German Jews decry anti-Israel cartoon as anti-Semitic
Sketch in Munich newspaper depicts a sick, hungry monster, symbolizing Israel, which, according to accompanying explanation, is fed by German weapons.
The Munich newspaper Süddeutsche Zeitung published on Tuesday a fierce anti-Israel cartoon with anti-Semitic characteristics. The sketch depicts a sick, hungry monster, symbolizing Israel, which, according to accompanying explanation, is fed by German weapons. The caption reads: "Germany presents: Israel received weapons for decades, sometimes for free. Israel's enemies believe it is a hungry moloch."
The cartoon was published in the newspaper's literary section, next to a review of books dealing with Israel, one of which is Jewish-American author Peter Beinart's The Crisis of Zionism, which caused a lively debate in the Jewish community in the U.S.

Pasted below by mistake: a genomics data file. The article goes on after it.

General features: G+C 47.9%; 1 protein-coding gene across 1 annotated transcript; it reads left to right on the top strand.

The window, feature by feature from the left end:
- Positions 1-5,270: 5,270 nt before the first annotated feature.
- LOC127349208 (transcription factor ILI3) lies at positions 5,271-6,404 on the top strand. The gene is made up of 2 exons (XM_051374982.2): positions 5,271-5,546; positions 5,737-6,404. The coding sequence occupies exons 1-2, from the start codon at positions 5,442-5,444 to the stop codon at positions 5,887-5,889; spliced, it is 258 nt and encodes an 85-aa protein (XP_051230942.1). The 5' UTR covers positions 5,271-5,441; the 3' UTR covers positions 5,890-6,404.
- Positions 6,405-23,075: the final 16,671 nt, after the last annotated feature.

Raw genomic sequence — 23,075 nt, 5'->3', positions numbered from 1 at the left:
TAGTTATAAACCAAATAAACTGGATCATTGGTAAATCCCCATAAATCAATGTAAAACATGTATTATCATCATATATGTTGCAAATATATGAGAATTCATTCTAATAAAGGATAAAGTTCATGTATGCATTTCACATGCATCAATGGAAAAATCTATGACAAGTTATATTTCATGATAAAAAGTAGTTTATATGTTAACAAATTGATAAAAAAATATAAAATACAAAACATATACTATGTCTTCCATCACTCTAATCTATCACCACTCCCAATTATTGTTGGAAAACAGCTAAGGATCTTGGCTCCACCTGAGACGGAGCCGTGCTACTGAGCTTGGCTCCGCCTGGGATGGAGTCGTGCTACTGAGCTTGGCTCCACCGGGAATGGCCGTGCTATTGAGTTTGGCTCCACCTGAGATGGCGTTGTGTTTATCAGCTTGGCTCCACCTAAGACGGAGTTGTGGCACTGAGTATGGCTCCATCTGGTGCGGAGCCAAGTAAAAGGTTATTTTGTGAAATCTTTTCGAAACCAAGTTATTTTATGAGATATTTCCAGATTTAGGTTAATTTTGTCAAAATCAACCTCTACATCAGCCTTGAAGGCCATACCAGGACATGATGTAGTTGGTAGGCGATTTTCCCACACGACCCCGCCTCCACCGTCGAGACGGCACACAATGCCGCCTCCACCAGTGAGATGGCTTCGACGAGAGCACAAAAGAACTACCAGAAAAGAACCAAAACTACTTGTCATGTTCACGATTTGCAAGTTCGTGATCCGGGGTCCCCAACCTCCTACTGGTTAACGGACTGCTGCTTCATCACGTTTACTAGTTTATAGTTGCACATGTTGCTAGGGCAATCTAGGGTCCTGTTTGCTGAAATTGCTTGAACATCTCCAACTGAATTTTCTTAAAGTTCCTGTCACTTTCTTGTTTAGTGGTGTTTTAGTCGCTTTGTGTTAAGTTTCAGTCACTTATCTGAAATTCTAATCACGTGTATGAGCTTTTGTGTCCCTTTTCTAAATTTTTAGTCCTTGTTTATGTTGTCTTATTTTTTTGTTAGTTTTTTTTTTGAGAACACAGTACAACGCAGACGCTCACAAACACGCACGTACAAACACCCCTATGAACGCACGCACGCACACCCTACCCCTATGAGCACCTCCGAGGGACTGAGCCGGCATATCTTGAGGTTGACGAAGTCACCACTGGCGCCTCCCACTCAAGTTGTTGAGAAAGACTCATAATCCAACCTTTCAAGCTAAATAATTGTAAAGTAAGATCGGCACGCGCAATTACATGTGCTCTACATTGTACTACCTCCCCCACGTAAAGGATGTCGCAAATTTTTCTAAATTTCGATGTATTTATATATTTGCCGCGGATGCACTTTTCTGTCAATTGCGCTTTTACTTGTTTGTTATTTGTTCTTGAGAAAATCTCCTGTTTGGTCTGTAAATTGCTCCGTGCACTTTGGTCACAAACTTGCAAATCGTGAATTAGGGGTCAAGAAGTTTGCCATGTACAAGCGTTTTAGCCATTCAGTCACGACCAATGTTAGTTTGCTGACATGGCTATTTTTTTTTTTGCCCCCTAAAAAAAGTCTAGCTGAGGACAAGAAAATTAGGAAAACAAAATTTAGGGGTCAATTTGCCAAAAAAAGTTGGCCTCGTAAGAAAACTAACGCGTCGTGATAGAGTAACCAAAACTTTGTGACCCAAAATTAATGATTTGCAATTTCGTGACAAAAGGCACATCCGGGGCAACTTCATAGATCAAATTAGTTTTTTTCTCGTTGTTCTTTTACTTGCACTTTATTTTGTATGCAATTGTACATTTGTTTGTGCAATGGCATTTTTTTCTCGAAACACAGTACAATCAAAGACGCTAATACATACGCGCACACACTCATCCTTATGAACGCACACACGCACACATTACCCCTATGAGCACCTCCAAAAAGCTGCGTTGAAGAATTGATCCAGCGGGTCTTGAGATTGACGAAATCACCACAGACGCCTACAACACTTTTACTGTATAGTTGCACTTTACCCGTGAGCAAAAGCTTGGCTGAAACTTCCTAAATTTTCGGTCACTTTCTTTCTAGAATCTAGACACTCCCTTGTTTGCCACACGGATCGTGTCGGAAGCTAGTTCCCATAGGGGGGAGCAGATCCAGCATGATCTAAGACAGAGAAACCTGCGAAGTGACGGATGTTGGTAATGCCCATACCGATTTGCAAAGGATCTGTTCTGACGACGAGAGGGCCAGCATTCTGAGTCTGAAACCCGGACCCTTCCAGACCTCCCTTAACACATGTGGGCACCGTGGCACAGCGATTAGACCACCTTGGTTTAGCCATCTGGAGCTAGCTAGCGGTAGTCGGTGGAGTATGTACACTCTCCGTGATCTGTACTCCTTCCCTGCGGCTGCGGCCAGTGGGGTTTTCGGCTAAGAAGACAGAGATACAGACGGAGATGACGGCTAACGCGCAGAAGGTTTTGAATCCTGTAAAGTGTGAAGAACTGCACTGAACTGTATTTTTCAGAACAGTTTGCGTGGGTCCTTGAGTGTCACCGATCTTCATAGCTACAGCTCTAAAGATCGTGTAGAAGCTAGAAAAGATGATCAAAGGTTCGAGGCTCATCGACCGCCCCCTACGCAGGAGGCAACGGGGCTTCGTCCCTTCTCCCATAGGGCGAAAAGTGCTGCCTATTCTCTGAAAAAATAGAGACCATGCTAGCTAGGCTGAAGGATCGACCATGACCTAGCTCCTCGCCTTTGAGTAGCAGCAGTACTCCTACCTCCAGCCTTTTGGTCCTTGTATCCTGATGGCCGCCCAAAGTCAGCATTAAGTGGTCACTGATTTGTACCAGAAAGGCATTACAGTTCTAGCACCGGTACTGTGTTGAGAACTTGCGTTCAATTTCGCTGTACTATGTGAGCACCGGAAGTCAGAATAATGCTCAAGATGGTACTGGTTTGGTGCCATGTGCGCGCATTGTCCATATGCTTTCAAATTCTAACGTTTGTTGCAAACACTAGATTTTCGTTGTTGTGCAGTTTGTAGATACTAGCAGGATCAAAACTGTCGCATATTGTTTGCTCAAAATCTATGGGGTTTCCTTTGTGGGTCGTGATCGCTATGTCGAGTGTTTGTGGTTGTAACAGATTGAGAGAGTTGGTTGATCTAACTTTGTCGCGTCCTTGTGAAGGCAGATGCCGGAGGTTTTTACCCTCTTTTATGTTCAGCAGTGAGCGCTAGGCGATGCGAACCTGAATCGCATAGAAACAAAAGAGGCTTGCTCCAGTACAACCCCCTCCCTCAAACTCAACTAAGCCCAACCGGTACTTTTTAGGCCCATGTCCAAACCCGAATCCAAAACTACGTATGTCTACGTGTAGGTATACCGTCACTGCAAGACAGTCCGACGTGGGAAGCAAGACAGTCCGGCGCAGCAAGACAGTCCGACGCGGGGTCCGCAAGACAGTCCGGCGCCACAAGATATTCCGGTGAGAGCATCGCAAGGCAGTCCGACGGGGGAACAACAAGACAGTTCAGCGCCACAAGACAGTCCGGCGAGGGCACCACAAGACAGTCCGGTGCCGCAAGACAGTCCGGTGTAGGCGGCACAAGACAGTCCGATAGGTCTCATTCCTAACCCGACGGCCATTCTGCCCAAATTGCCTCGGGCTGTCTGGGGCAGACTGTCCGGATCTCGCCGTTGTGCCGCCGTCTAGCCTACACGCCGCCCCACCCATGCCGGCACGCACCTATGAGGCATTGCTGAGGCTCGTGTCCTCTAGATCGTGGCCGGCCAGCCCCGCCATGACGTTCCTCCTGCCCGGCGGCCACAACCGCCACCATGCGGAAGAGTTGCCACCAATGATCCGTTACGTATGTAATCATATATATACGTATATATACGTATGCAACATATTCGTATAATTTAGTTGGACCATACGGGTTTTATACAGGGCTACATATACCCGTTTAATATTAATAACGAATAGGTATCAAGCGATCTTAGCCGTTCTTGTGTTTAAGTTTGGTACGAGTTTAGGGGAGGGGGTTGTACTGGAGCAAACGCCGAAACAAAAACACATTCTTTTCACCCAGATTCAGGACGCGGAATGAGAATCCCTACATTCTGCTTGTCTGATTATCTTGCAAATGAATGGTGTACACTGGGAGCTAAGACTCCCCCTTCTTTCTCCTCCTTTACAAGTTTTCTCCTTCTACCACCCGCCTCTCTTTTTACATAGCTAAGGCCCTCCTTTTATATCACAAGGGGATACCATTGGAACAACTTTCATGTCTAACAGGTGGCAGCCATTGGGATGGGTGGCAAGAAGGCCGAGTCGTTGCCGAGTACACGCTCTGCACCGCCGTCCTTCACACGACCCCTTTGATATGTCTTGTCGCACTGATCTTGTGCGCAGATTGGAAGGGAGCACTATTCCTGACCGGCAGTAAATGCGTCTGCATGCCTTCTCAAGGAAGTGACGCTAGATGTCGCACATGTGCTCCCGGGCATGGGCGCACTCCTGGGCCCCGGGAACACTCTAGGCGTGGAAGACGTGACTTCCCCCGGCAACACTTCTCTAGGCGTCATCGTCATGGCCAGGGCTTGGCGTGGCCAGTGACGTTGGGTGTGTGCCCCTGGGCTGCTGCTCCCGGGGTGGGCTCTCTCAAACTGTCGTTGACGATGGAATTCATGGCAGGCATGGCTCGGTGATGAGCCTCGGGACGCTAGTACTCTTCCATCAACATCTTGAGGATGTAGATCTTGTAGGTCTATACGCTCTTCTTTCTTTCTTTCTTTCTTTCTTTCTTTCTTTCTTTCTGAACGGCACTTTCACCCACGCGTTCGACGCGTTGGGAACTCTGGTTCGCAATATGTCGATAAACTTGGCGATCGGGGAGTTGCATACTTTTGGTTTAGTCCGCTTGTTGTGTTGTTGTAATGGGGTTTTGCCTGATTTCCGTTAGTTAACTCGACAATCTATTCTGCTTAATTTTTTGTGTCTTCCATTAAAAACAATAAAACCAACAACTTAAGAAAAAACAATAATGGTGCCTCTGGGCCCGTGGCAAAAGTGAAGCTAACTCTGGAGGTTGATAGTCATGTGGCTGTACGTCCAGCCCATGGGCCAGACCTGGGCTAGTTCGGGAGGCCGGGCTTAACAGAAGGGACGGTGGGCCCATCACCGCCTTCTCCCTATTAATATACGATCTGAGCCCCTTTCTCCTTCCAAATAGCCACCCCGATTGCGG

Beinart is prominent representative of Jewish American liberalism, and a vehement critic of Israel's government and Prime Minister Benjamin Netanyahu.
As expected, the leaders of the German Jewish community denounced the newspaper for the publication of the cartoon. Dieter Graumann, head of the Central Council of Jews in Germany said it was "almost in the level of Der Stürmer," the infamous Nazi party mouthpiece.
The paper reacted by publishing a statement in its website asking "Is a hungry monster anti-Semitism?" The paper added that the cartoon had "nothing to do with anti-Semitism," but agreed that since the cartoon "caused misunderstanding, it would have been better to choose a different one." Last year the paper published an anti-Israeli poem by Gunter Grass' leading to accusations that the German author was anti-Semitic.
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